But rising scholars can only be kept for long. Rainey would leave Sherman in 1922 to earn a Masters and Ph.D. in Education at the University of Chicago and begin a career in higher education administration. The faculty at the University of Oregon hired Rainey in 1924, where he served for 3 years.

He achieved national fame in 1927 when he was hired as the President of Franklin College in Indiana. His hire at age 31 made Rainey the youngest college President in the country. The more prominent Bucknell University in Pennsylvania tapped Rainey for its Presidency in 1931. His tenure there has been described as innovative and revolutionary. Both during and after his Bucknell tenure, Rainey achieved recognition for a series of essays on American youth and higher education, most of which were published in a respected book in 1937.

Rainey’s stock in higher education was on a rapid rise nationwide. One institution of higher learning was watching closely, and in1939 that institution made the call. The University of Texas in Austin hired Homer P. Rainey, Austin College Class of 1919, to be its next President. Rainey was headed home. See article from the December 1938 Lubbock Morning Avalanche.

Homer Rainey was president of the University of Texas at Austin from 1939 to 1944. Among his accomplishments was his role in the creation of the UT MD Anderson Cancer Center in Houston and its inclusion within the ever growing University of Texas System. That System would eventually grow to the 15 academic and medical institutions represented today.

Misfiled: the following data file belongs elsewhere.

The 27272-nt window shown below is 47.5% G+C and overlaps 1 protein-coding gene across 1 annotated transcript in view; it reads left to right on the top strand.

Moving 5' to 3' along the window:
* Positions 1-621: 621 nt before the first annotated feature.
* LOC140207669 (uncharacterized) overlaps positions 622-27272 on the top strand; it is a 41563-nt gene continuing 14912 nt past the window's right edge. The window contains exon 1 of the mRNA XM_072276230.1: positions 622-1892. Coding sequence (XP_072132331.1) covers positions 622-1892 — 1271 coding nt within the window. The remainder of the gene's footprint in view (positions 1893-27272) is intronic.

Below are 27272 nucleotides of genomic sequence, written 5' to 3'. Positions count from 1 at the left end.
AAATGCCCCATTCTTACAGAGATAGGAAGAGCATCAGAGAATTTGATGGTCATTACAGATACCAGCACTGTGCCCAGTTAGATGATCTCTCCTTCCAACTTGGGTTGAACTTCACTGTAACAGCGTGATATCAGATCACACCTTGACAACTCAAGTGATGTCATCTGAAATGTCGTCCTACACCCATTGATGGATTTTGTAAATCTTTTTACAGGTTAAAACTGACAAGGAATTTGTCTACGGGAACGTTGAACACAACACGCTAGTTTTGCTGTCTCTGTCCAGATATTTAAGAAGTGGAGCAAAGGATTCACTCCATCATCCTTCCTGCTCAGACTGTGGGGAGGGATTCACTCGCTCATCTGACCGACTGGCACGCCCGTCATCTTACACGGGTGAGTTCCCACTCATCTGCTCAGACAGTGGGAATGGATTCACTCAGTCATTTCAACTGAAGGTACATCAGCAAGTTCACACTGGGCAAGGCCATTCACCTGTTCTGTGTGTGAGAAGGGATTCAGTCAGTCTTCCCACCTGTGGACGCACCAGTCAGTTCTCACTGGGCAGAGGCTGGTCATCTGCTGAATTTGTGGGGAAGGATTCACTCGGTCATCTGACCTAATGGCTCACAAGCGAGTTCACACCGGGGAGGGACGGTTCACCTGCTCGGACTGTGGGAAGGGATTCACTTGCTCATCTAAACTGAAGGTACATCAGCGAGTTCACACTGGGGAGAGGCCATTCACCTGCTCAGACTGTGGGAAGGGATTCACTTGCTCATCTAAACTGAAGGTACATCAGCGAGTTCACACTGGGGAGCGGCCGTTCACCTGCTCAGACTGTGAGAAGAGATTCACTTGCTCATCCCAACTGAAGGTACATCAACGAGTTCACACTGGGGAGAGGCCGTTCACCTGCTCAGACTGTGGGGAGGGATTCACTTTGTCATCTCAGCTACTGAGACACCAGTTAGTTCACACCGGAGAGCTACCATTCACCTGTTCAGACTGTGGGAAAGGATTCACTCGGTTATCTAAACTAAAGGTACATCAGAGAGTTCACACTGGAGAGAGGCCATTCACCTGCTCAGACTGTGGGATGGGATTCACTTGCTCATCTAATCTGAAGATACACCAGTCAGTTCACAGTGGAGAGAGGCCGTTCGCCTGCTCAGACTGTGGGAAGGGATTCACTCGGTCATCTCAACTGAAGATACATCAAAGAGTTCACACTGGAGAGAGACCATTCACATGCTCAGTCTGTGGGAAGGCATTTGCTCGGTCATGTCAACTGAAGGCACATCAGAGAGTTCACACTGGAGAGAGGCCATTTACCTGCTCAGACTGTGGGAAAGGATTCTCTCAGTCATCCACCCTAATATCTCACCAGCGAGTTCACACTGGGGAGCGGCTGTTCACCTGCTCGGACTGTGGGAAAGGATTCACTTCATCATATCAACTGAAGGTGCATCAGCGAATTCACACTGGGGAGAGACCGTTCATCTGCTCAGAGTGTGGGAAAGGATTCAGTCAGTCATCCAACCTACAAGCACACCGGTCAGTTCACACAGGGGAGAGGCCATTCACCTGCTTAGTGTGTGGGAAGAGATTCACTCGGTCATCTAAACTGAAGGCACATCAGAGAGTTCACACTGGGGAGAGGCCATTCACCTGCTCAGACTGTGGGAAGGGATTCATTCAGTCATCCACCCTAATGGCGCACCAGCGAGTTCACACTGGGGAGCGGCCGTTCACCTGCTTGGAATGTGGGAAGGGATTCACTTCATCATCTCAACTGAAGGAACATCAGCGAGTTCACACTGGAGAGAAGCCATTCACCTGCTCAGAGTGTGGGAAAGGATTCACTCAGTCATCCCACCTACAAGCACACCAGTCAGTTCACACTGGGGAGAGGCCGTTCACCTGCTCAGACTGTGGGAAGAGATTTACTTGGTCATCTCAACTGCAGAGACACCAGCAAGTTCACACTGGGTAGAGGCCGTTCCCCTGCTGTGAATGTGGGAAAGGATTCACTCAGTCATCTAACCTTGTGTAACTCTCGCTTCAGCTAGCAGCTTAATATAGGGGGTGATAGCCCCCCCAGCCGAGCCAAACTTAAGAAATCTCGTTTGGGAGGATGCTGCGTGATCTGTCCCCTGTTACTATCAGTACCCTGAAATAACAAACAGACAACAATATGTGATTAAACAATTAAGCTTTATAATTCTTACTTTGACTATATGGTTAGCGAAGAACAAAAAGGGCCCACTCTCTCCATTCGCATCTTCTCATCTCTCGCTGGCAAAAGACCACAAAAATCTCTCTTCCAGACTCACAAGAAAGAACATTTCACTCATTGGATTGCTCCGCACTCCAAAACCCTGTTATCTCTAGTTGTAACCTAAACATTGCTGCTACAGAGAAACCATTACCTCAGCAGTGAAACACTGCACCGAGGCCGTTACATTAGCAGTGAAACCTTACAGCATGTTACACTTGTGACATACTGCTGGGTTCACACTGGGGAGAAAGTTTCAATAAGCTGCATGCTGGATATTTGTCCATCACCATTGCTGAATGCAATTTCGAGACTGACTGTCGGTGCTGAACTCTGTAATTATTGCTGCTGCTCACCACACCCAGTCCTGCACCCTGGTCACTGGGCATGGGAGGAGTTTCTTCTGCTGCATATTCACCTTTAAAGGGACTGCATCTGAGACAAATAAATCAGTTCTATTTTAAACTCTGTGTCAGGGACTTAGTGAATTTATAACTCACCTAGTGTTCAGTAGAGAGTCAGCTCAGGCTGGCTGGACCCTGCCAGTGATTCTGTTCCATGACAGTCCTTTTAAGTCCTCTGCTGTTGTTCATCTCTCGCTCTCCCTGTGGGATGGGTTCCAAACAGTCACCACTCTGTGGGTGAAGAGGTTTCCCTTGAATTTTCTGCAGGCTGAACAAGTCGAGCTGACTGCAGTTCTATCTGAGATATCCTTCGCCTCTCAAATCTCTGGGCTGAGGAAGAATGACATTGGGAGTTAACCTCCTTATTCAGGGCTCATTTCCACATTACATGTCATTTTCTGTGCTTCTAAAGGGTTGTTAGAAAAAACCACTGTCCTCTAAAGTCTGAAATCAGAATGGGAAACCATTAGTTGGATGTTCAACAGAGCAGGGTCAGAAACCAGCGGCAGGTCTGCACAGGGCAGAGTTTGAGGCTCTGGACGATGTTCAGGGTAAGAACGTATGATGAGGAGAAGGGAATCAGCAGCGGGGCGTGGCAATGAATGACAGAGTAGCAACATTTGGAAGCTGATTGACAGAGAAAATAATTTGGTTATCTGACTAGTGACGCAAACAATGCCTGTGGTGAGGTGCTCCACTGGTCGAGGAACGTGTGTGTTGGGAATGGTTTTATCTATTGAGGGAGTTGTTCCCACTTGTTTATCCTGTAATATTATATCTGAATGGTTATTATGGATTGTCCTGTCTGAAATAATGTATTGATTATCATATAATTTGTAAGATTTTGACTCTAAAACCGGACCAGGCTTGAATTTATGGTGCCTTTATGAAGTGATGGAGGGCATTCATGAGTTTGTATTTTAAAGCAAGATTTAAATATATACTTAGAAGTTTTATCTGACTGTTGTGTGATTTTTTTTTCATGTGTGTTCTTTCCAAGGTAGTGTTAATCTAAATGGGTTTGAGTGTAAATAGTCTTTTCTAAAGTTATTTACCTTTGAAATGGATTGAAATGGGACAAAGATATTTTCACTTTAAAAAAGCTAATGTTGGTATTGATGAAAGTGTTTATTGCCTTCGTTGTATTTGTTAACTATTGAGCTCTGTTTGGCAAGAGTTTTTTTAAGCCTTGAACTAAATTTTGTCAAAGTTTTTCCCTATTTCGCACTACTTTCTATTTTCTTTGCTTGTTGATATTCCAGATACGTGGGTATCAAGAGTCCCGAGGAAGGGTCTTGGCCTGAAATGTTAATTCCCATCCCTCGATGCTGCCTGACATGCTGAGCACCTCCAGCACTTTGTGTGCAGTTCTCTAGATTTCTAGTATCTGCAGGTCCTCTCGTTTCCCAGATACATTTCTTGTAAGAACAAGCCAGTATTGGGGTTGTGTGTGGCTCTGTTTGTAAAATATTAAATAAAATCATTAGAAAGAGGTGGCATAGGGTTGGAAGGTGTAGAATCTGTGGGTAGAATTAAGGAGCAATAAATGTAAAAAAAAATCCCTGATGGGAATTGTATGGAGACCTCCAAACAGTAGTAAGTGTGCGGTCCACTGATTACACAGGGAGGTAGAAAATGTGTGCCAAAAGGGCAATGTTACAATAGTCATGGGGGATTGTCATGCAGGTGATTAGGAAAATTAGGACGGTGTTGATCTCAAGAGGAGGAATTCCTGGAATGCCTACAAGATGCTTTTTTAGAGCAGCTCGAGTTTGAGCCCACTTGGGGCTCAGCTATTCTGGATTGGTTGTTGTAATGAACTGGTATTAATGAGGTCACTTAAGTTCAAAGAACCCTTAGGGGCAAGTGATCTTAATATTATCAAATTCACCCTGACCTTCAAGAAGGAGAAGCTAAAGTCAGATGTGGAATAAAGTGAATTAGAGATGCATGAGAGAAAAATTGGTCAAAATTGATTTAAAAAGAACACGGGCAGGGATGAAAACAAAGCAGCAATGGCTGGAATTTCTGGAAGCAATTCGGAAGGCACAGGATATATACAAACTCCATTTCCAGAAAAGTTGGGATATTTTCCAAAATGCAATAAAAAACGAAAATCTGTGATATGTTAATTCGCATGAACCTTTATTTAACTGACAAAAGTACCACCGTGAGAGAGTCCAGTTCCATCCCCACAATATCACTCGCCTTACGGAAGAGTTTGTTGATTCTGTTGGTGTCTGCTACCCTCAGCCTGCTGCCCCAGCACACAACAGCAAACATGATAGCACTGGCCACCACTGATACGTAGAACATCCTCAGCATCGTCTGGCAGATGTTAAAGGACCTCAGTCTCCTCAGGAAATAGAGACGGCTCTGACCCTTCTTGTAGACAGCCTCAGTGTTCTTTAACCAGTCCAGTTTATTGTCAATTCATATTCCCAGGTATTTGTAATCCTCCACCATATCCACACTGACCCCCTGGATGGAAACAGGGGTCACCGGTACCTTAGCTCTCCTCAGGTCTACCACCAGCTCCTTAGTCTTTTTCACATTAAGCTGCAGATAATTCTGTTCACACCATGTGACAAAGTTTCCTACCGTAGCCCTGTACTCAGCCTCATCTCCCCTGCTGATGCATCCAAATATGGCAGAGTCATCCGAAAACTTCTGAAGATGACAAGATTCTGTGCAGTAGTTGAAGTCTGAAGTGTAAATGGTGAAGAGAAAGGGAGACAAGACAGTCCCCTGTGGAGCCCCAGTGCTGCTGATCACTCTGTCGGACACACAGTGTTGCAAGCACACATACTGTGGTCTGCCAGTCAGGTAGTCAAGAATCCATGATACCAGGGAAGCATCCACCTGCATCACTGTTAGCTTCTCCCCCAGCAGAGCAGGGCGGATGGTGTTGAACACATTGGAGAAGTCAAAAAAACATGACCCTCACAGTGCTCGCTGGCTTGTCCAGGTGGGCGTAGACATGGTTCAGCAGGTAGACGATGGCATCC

But amidst the success, storm clouds were gathering.

Mr. Everything Homer P. Rainey in the 1919 AC Chromascope..

Lindbergh lands in France, Rainey becomes youngest University President in the country…

Chapter 3: The Tempest

Tension and disagreement is a common feature among college faculty & administrators and the appointed governing boards that oversee them. The priorities and values of academia often conflict with the political goals of governing Boards of Regents (BOR). Thus it has ever been. The point of this story is not to determine right vs. wrong. You the reader can decide based upon your politics and values.

Texas politics during the WWII years was dominated by the legacy of FDR and New Deal economics. Today, the economic interventionism of the 1930s is considered a respectable if debatable part of the American political spectrum. This was not the case in the early 1940s.

The political and economic revolutions of 1932 and 1934 in Washington had proliferated to college campuses throughout the country a decade later, and those in power with more Lochner era sympathies were not amused.

Coke Stevenson was one. Stevenson was elected governor of Texas in 1940, and would serve for 6 years. Texas politics at this time was dominated by the Democratic party; the Republican party existed in name only. Stevenson was a member of the anti-FDR Democrats, and was an activist determined to scale back their influence. His appointments to the UT BOR thoughout the 1940s reflected this activism.

The UT Board began to make increasing demands of Rainey. In particular, board members were concerned with the New Deal sympathies of the Department of Economics at U.T. Their concerns would eventually lead to demands that specific professors be fired for their support of and teaching of New Deal policies emanating from Washington.